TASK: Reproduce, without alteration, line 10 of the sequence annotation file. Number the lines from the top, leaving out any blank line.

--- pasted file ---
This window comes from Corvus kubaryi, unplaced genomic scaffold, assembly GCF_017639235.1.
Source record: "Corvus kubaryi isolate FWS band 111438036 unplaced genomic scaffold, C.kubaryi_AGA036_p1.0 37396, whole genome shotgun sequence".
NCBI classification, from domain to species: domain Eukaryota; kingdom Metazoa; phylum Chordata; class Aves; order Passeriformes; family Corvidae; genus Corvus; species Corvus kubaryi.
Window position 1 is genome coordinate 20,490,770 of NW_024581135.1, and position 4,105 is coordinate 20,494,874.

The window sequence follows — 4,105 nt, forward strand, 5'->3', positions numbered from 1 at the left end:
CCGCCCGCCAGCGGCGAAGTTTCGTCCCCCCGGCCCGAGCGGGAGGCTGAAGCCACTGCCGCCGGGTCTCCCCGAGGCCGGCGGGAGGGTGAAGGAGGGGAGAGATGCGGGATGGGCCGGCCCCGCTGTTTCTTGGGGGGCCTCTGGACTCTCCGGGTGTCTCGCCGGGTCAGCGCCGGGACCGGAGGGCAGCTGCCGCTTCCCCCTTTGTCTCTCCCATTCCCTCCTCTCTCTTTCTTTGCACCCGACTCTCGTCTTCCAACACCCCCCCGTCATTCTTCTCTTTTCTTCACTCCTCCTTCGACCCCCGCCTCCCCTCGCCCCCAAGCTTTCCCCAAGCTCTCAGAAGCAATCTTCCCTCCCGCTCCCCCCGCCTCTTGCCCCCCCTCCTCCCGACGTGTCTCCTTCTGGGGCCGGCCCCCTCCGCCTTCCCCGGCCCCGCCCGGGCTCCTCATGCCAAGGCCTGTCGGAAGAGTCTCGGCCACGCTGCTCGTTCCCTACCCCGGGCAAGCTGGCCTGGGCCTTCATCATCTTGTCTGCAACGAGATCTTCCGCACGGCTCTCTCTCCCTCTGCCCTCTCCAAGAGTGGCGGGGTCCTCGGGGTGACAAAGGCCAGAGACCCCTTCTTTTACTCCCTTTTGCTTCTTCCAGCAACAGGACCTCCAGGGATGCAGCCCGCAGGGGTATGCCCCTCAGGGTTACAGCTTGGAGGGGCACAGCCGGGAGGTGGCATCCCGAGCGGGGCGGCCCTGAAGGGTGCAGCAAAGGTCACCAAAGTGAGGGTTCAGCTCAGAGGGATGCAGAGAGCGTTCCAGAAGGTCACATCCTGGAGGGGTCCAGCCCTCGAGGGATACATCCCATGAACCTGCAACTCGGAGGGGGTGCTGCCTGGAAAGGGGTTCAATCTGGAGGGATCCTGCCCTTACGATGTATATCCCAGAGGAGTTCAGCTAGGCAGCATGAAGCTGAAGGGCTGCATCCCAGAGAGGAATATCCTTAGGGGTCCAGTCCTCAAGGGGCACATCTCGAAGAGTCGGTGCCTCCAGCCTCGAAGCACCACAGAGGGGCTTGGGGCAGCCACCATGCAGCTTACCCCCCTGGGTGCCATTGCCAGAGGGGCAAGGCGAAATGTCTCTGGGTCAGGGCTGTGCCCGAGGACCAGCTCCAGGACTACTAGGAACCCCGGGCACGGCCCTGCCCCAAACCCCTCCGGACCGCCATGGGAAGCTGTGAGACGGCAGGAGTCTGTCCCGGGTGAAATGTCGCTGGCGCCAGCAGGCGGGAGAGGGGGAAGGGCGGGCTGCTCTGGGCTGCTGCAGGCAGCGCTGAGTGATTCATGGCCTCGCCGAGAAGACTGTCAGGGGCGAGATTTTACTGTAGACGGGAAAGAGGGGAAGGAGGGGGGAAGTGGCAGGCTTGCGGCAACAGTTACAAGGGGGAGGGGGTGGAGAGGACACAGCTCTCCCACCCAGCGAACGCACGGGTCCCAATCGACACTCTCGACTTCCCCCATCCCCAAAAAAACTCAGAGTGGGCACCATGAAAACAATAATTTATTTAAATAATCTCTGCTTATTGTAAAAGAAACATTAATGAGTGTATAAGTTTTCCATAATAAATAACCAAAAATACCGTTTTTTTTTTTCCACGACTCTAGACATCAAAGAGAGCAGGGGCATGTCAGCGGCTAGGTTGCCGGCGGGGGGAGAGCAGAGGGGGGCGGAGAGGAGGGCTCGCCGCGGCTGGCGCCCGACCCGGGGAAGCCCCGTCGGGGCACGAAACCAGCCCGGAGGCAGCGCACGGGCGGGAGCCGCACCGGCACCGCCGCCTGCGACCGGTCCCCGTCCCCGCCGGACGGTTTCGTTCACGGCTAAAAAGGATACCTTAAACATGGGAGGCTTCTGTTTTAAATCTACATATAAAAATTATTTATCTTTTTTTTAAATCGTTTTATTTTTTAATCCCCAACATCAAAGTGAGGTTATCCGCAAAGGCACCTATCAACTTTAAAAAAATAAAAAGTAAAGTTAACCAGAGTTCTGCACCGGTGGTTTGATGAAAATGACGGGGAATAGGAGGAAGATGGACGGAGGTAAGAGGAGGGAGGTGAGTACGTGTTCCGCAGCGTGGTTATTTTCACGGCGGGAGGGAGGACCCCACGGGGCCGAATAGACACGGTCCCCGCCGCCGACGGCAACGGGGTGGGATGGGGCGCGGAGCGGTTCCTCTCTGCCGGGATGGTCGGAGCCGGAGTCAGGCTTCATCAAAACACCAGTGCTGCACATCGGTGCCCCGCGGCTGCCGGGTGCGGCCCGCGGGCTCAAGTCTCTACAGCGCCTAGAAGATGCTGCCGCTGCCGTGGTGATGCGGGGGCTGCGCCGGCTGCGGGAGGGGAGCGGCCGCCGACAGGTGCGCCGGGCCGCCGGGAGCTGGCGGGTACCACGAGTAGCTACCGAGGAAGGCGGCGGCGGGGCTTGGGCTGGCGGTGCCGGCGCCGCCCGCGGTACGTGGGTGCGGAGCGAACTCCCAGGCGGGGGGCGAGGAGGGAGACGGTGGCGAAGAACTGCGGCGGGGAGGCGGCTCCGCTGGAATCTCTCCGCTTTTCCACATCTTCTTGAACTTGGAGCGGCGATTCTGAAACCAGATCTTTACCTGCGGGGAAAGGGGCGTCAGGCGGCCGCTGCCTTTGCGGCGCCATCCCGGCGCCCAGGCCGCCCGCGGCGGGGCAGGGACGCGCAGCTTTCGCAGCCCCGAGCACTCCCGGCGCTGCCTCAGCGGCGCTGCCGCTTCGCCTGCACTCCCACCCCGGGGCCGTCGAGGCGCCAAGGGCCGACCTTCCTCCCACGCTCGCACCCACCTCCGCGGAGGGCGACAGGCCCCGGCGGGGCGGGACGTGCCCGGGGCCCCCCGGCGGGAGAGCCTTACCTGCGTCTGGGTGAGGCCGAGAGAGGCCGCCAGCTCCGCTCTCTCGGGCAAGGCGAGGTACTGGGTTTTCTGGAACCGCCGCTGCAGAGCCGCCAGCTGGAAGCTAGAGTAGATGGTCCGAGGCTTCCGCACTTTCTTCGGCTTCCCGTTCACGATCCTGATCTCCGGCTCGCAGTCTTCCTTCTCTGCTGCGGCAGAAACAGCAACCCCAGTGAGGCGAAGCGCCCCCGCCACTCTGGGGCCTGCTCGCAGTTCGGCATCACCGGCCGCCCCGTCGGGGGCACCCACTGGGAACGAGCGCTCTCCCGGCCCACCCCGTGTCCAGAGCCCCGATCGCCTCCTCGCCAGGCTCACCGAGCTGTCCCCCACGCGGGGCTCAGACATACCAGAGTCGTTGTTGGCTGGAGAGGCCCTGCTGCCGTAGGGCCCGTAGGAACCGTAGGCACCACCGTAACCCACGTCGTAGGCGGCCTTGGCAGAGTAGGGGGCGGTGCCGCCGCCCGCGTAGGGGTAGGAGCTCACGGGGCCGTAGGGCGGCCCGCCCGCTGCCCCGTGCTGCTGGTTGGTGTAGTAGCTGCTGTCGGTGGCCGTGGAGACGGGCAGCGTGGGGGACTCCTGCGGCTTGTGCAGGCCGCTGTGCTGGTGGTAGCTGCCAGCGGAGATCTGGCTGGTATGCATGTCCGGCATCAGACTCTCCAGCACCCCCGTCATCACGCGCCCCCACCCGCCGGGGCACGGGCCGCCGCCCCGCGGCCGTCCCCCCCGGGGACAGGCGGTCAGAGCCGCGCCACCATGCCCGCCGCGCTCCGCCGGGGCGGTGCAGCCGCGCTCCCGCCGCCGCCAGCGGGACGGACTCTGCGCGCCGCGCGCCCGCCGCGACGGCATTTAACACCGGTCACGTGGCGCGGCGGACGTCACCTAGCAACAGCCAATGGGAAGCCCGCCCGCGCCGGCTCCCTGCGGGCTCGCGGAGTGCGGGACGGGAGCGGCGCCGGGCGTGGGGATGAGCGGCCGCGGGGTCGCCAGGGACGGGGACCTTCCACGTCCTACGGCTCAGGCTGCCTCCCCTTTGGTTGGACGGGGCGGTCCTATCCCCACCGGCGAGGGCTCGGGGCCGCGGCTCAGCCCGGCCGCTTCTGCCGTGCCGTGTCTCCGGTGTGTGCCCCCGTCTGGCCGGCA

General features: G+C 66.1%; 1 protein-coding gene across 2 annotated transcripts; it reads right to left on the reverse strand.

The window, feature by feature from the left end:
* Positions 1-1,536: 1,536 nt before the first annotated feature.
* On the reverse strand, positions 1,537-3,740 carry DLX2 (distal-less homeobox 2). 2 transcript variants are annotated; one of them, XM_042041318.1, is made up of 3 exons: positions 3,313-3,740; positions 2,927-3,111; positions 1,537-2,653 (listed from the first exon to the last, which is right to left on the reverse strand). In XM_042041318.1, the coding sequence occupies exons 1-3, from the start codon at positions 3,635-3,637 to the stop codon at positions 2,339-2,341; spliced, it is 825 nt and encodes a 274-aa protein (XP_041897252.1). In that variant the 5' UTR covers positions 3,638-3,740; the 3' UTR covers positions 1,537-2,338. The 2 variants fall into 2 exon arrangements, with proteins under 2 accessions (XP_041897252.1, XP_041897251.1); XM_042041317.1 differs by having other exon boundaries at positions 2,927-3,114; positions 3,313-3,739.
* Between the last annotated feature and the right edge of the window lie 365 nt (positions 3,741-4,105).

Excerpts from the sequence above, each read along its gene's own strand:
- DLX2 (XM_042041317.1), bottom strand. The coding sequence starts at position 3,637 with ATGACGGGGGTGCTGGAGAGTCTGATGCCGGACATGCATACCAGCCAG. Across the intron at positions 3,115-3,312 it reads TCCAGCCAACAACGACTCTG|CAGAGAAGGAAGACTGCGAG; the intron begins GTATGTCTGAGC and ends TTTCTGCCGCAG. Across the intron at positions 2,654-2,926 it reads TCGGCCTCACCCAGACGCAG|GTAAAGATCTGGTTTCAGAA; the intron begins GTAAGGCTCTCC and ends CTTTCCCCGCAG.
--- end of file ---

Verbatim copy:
* On the reverse strand, positions 1,537-3,740 carry DLX2 (distal-less homeobox 2). 2 transcript variants are annotated; one of them, XM_042041318.1, is made up of 3 exons: positions 3,313-3,740; positions 2,927-3,111; positions 1,537-2,653 (listed from the first exon to the last, which is right to left on the reverse strand). In XM_042041318.1, the coding sequence occupies exons 1-3, from the start codon at positions 3,635-3,637 to the stop codon at positions 2,339-2,341; spliced, it is 825 nt and encodes a 274-aa protein (XP_041897252.1). In that variant the 5' UTR covers positions 3,638-3,740; the 3' UTR covers positions 1,537-2,338. The 2 variants fall into 2 exon arrangements, with proteins under 2 accessions (XP_041897252.1, XP_041897251.1); XM_042041317.1 differs by having other exon boundaries at positions 2,927-3,114; positions 3,313-3,739.